Previous work showed that we can predict student performance in this course a priori, on the basis of college grade point average at the time of entering the course and SAT verbal score (1820). Failure in this course is defined as a final grade under 1.5, the threshold required to continue in the UW introductory biology series; students who are at high risk of failing include a disproportionate number of students in the EOP (Fig. 1A). Actual failure rates are consistent with the predicted-grade analysis: From 2003 to 2008, the mean failure rate for EOP students was 21.9%, whereas the failure rate for non-EOP students was 10.1%.

Fig. 1

Students from disadvantaged backgrounds are at high risk for failure in introductory STEM courses. (A) Frequency distribution of students in Biology 180, binned by predicted grade. The horizontal line indicates the overall proportion of EOP students in this course (16). EOP students are overrepresented at the low end of the distribution of predicted grades relative to non-EOP students (generalized linear model with binomial error distribution, P << 0.001). (B) Achievement gaps between EOP and non-EOP students in introductory STEM courses at the University of Washington. Means were calculated for gaps in each quarter, academic years 2003 to 2008; error bars represent bootstrapped 95% confidence intervals.

As a comparison, we also analyzed 111,227 records on students taking introductory STEM courses at the University of Washington from 2003 to 2008. We calculated means and 95% confidence intervals for the achievement gaps between EOP and non-EOP students, calculated as the difference in final grade on a 4.0 point scale, for the first course in these multicourse sequences designed for prospective majors in the STEM disciplines. The achievement gaps in Biology 180 are among the highest on our campus (Fig. 1B). We hypothesized that the large gaps occur because Biology 180 final grades depend largely on short-answer midterm and final exams that test higher-order cognitive skills (19) and because EOP students are underprepared for this type of assessment relative to non-EOP students.

Previous work on four quarters of Biology 180, taught by the same instructor, showed that incorporating a moderate level of required (graded) active-learning exercises increased performance by all students compared with performance in lecture-intensive courses where active-learning exercises were absent or optional (19). The active-learning exercises were daily, multiple-choice “clicker questions” implemented in a peer instruction format (21) and a weekly practice exam comprising five short-answer questions that were peer-graded (18, 19). Recent analyses combined these data with data from two additional quarters taught by the same instructor in a third course design: a lecture-free format that added preclass reading quizzes (18, 2022) and extensive informal group work in class (18, 20, 23, 24). This course design was considered highly structured because it required students to (i) prepare for class sessions, (ii) use clickers or random-call responses to participate in class sessions that were focused entirely on active-leaning exercises, and (iii) complete a weekly low-risk assessment in the form of a practice exam. The highly structured approach resulted in another increase in overall performance by all students, compared with the low-structure, lecture-intensive course with no required active learning and the moderate-structure design based on clickers and a weekly practice exam (20).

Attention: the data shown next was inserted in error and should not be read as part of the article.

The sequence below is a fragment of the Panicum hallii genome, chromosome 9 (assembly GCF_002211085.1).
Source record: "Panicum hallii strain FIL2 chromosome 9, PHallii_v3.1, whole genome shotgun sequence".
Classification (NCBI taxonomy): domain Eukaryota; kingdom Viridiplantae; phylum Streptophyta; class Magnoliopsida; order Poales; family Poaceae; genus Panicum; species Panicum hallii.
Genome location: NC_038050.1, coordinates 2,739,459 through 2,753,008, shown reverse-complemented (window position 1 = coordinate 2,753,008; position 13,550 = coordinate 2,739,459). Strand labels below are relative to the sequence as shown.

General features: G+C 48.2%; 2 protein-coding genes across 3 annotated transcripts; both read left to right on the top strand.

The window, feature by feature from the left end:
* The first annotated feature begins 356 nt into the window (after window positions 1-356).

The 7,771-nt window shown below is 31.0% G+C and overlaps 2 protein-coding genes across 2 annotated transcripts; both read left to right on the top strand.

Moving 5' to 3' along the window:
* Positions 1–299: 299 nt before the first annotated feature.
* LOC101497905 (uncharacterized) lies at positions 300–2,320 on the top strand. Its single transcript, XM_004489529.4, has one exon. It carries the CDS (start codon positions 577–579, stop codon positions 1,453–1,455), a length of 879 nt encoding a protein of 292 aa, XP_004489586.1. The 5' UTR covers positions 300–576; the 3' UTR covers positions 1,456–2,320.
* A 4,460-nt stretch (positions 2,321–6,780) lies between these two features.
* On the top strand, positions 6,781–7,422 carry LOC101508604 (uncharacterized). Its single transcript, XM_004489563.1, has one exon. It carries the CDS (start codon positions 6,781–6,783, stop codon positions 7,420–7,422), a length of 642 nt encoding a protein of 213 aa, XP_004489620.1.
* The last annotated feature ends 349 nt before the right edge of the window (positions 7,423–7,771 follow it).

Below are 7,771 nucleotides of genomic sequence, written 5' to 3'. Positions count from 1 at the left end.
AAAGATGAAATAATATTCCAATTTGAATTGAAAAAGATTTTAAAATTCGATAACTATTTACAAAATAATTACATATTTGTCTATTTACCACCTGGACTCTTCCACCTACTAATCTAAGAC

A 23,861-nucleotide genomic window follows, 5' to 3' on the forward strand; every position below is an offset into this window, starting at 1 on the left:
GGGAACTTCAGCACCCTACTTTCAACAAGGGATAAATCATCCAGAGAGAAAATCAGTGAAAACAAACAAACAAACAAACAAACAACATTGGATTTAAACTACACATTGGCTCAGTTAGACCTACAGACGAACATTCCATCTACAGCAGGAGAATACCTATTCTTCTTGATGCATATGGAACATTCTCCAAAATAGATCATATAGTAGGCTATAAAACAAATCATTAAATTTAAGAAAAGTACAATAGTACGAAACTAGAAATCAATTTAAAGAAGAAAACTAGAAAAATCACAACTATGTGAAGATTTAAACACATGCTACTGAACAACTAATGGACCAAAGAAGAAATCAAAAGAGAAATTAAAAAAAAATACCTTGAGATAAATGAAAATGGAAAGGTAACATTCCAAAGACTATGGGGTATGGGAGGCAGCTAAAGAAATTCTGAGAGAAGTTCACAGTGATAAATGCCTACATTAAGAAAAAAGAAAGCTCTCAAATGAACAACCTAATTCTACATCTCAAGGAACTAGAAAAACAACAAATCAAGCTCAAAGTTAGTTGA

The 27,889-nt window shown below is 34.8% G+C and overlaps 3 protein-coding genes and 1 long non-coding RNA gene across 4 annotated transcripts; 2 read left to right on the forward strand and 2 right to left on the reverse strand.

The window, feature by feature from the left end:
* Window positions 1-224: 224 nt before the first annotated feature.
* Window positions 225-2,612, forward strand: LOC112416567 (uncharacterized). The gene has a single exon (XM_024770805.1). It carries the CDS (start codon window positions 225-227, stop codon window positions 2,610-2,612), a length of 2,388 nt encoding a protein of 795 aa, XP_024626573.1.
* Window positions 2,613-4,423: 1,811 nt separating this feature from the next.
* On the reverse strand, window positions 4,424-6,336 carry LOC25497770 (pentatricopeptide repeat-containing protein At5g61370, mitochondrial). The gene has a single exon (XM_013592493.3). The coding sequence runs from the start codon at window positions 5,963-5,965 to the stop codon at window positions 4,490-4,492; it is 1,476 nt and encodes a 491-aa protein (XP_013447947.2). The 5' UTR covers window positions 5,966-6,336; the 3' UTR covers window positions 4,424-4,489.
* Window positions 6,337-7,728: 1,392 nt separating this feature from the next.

To reduce the achievement gap, however, interventions must have a disproportionate benefit for disadvantaged students. To test whether EOP students disproportionately benefit from high-structure versus low-structure courses, we analyzed grades achieved by students in 29 quarters of Biology 180 by using their predicted grades to control for among-quarter variation in student ability and preparation (18). Comparing student performance in the two highly structured quarters versus 27 quarters with little or no active learning, we find that, although all students benefit from structure, EOP students experience a disproportionate benefit. The generalized linear mixed model with the most power to explain the actual grades received by students included active learning, predicted grade, EOP status, and their interaction as explanatory variables, with quarter as a random effect to control for instructor differences (likelihood ratio test, P = 0.0023, Table 1). Our highly structured course significantly improved student performance in this broad-based comparison—but did so disproportionately for EOP students (Fig. 2).